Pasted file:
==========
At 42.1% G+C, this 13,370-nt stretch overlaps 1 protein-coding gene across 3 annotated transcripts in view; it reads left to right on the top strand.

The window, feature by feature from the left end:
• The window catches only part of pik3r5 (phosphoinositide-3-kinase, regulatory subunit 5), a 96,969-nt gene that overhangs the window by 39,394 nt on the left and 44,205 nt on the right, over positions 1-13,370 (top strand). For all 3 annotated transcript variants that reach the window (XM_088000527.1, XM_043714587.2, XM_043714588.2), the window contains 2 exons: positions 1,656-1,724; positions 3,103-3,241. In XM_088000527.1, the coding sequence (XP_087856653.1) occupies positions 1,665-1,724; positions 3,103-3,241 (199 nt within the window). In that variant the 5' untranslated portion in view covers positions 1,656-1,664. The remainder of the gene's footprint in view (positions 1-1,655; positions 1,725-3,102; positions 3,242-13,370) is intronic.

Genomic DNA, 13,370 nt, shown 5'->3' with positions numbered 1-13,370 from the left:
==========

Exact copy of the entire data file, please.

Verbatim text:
At 42.1% G+C, this 13,370-nt stretch overlaps 1 protein-coding gene across 3 annotated transcripts in view; it reads left to right on the top strand.

The window, feature by feature from the left end:
• The window catches only part of pik3r5 (phosphoinositide-3-kinase, regulatory subunit 5), a 96,969-nt gene that overhangs the window by 39,394 nt on the left and 44,205 nt on the right, over positions 1-13,370 (top strand). For all 3 annotated transcript variants that reach the window (XM_088000527.1, XM_043714587.2, XM_043714588.2), the window contains 2 exons: positions 1,656-1,724; positions 3,103-3,241. In XM_088000527.1, the coding sequence (XP_087856653.1) occupies positions 1,665-1,724; positions 3,103-3,241 (199 nt within the window). In that variant the 5' untranslated portion in view covers positions 1,656-1,664. The remainder of the gene's footprint in view (positions 1-1,655; positions 1,725-3,102; positions 3,242-13,370) is intronic.

Genomic DNA, 13,370 nt, shown 5'->3' with positions numbered 1-13,370 from the left: